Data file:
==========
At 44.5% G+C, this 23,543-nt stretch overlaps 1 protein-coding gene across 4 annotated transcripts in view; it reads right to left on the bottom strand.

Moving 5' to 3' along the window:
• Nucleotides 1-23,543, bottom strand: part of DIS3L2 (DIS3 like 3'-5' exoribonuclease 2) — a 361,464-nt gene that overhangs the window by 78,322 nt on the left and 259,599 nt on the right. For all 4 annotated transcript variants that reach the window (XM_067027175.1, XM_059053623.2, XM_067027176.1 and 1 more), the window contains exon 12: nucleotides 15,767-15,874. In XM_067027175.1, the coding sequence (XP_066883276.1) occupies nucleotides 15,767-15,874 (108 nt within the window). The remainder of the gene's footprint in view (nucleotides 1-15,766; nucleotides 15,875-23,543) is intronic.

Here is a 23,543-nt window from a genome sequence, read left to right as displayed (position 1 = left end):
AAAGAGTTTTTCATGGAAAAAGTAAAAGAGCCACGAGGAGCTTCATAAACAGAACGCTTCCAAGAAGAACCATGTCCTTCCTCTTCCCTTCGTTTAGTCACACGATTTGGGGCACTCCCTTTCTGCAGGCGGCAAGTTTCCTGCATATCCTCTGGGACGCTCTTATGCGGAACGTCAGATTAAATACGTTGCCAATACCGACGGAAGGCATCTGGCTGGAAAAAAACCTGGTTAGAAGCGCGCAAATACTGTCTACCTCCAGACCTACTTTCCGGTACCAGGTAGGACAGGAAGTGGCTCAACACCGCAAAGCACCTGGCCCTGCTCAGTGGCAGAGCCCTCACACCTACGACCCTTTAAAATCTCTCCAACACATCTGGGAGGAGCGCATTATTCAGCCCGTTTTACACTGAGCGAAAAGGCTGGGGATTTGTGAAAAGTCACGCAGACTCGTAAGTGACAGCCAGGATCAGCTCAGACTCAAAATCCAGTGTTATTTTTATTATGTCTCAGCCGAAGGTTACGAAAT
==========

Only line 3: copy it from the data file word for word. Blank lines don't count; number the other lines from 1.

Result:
• Nucleotides 1-23,543, bottom strand: part of DIS3L2 (DIS3 like 3'-5' exoribonuclease 2) — a 361,464-nt gene that overhangs the window by 78,322 nt on the left and 259,599 nt on the right. For all 4 annotated transcript variants that reach the window (XM_067027175.1, XM_059053623.2, XM_067027176.1 and 1 more), the window contains exon 12: nucleotides 15,767-15,874. In XM_067027175.1, the coding sequence (XP_066883276.1) occupies nucleotides 15,767-15,874 (108 nt within the window). The remainder of the gene's footprint in view (nucleotides 1-15,766; nucleotides 15,875-23,543) is intronic.